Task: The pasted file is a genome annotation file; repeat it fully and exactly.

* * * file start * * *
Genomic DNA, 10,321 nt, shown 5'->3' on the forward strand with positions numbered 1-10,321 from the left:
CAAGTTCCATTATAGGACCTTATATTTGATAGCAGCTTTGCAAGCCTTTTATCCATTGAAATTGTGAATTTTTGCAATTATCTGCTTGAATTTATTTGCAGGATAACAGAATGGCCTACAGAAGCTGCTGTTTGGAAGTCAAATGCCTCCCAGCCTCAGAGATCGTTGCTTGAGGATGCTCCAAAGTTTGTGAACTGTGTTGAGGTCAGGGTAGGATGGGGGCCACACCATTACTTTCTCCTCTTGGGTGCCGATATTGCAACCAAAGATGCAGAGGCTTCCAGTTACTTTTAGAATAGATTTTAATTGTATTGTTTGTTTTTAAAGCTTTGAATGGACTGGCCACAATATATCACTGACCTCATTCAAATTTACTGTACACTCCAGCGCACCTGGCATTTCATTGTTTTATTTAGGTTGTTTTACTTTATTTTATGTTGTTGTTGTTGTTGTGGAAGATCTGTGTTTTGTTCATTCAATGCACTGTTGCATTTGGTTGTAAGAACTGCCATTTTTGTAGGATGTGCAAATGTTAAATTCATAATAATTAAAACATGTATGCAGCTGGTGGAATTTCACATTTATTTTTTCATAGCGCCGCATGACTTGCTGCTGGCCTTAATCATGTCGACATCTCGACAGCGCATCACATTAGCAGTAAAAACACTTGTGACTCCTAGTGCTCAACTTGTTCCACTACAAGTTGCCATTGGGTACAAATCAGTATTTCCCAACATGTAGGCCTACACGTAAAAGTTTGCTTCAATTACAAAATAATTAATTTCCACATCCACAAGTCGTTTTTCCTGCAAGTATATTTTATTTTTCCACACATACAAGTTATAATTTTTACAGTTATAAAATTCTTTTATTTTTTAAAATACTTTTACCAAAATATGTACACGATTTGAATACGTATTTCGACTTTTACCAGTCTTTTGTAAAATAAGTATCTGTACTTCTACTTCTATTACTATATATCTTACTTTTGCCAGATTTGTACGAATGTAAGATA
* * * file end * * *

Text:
Genomic DNA, 10,321 nt, shown 5'->3' on the forward strand with positions numbered 1-10,321 from the left:
CAAGTTCCATTATAGGACCTTATATTTGATAGCAGCTTTGCAAGCCTTTTATCCATTGAAATTGTGAATTTTTGCAATTATCTGCTTGAATTTATTTGCAGGATAACAGAATGGCCTACAGAAGCTGCTGTTTGGAAGTCAAATGCCTCCCAGCCTCAGAGATCGTTGCTTGAGGATGCTCCAAAGTTTGTGAACTGTGTTGAGGTCAGGGTAGGATGGGGGCCACACCATTACTTTCTCCTCTTGGGTGCCGATATTGCAACCAAAGATGCAGAGGCTTCCAGTTACTTTTAGAATAGATTTTAATTGTATTGTTTGTTTTTAAAGCTTTGAATGGACTGGCCACAATATATCACTGACCTCATTCAAATTTACTGTACACTCCAGCGCACCTGGCATTTCATTGTTTTATTTAGGTTGTTTTACTTTATTTTATGTTGTTGTTGTTGTTGTGGAAGATCTGTGTTTTGTTCATTCAATGCACTGTTGCATTTGGTTGTAAGAACTGCCATTTTTGTAGGATGTGCAAATGTTAAATTCATAATAATTAAAACATGTATGCAGCTGGTGGAATTTCACATTTATTTTTTCATAGCGCCGCATGACTTGCTGCTGGCCTTAATCATGTCGACATCTCGACAGCGCATCACATTAGCAGTAAAAACACTTGTGACTCCTAGTGCTCAACTTGTTCCACTACAAGTTGCCATTGGGTACAAATCAGTATTTCCCAACATGTAGGCCTACACGTAAAAGTTTGCTTCAATTACAAAATAATTAATTTCCACATCCACAAGTCGTTTTTCCTGCAAGTATATTTTATTTTTCCACACATACAAGTTATAATTTTTACAGTTATAAAATTCTTTTATTTTTTAAAATACTTTTACCAAAATATGTACACGATTTGAATACGTATTTCGACTTTTACCAGTCTTTTGTAAAATAAGTATCTGTACTTCTACTTCTATTACTATATATCTTACTTTTGCCAGATTTGTACGAATGTAAGATA